Consider the power of handwritten keepsakes. Chances are not only will the contents of what you pen today prove memorable one future day, your own distinctive hand will, like a fingerprint, add a personal touch to history.
(I write so little by hand these days—let’s see if I can take my own advice!)
It’s been two months since I’ve posted any musings here. (My apologies.) That horrifying fact occurred to me this morning—after several weeks of distracting, time-consuming work on a wholly different project—when I realized I’d missed National Handwriting Day, celebrated on the birthday of John Hancock, who was born 278 years ago yesterday.
I spent dozens of hours staring at a copy of the Declaration of Independence while working on my American Scribe font back in 2003, yet I have no memory of seeing the signature of a man named Button.
Not until I listened recently to a Radiolab podcast [aside: if you haven’t listened to Radiolab, you must] that featured Gwinnett did I have any recollection of his name at all.
And yet—as Radiolab explains—his is the most valuable signature of them all. That’s because he died in a duel soon after the Declaration was signed. And rich people like to collect all those signatures.
Stream-of-consciousness took me then to those fifty-six Declaration signatures, and the early American leaders who wrote each other letters in longhand—it seems just about every day. And their handwriting, which I’ve looked at from time to time.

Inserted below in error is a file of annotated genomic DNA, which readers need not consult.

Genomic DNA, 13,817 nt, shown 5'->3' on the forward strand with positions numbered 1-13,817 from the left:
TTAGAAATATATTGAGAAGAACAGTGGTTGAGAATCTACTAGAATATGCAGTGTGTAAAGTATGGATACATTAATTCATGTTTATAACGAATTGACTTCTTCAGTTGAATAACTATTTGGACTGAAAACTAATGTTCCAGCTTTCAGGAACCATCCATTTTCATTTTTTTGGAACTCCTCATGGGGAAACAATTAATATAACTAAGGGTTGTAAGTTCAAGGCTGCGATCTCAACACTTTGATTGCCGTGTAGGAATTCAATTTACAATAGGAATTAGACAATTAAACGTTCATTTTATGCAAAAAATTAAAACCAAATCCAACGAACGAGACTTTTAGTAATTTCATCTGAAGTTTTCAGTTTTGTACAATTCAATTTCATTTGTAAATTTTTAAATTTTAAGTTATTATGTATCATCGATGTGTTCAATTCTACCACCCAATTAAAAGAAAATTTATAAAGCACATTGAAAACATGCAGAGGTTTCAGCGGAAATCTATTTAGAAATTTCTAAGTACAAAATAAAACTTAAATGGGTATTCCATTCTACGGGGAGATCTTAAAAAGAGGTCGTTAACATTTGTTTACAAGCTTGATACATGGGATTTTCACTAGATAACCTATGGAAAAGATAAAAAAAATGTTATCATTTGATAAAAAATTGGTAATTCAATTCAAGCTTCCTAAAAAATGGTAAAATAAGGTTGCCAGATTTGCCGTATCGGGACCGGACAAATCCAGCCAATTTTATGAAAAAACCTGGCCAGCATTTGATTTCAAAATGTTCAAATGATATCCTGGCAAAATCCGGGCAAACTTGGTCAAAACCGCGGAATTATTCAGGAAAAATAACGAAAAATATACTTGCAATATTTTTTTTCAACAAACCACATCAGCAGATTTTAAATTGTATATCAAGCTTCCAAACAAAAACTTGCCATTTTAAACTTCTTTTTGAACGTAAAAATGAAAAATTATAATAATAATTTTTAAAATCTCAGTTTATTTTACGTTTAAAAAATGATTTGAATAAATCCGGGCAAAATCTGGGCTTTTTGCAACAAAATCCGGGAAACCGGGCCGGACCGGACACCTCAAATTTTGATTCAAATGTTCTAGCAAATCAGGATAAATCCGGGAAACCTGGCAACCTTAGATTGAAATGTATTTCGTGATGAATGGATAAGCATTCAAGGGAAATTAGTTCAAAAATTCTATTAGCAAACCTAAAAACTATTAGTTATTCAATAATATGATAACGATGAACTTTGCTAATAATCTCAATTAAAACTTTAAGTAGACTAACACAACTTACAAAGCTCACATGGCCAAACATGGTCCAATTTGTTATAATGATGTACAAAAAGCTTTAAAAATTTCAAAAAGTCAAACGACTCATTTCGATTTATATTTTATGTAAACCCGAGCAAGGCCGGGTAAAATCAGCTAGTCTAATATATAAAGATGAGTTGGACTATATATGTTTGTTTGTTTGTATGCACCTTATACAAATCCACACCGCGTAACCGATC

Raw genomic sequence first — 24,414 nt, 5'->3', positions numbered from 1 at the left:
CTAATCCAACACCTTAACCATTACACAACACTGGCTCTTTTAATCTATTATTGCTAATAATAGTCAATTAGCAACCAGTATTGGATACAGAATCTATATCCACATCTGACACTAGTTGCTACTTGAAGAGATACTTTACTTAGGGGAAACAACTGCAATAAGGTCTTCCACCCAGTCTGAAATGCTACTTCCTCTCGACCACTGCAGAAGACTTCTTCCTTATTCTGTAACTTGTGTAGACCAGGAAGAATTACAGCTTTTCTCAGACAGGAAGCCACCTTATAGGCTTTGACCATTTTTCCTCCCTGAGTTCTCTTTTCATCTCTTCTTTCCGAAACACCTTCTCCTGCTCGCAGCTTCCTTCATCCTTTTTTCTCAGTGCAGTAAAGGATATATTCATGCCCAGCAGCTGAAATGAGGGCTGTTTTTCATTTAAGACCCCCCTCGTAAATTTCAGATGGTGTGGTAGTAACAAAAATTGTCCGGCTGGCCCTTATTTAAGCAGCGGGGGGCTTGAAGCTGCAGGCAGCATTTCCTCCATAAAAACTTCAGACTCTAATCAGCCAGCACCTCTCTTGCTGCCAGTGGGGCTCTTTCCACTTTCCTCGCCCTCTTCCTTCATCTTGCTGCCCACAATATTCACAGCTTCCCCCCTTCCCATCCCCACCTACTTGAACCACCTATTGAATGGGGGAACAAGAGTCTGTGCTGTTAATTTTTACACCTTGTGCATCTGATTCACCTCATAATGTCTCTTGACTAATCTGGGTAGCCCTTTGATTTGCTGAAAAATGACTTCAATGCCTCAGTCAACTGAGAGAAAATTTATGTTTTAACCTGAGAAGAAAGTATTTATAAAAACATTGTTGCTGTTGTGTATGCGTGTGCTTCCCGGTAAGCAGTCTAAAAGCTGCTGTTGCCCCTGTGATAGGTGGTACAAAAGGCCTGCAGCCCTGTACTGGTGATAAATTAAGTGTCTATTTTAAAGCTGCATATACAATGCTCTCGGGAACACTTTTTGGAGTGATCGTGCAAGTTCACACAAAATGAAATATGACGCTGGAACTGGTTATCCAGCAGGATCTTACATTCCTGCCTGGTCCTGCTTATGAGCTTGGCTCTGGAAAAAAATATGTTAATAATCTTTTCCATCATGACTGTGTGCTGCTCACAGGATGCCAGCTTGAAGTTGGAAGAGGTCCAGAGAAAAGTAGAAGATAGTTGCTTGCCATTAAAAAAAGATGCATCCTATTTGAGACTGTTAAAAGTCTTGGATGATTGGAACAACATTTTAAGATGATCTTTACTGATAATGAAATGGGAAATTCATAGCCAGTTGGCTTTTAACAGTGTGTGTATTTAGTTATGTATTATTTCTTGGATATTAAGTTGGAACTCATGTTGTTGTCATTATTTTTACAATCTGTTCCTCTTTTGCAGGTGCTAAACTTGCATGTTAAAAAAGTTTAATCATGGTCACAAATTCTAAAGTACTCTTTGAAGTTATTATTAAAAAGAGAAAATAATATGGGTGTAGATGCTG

George Washington to the Ministers of the Reformed Protestant Dutch Church.
Thomas Jefferson’s, for instance, which doesn’t seem very distinctive, rather a small, utilitarian hand. In fact, I found this quote of Jefferson’s, from a letter he wrote to his grandson:
[T]ake pains at the same time to write a neat round, plain hand, and you will find it a great convenience through life to write a small & compact hand as well as a fair & legible one.
Of course Jefferson’s draft of the Declaration contrasts sharply with the famous, finely engrossed version by Timothy Matlack.
Let’s see, who else? How about James Madison? Not a Declaration signer, but an early leader and president. Well, again, nothing too fancy—his handwriting seemingly dashed out in a hell of a hurry, and not overly legible, much like Benjamin Franklin’s.
John Hancock, extract from Journals of Congress, 1776.
Hancock himself definitely rocked a stylish brand of cursive, even when he wasn’t sending a message to the King of England: bold, dark, with a confident flourish.
As for Button Gwinnett—not much of his penmanship survived the destruction of Savannah in both the Revolutionary and Civil Wars. Still, he had a neatly stylish signature.
Stream-of-consciousness now carries me away to thoughts of our current crop of movers-and-shakers. Just how many of them write by hand at all?
A couple hundred years from now, what subtle clues will people of the future have into the personalities of our long-dead generation? Must they simply go by YouTube videos?
One thing’s sure: there’s a lot more than written communication going on as we manually string letters and words together, applying subtle pressures with a pen.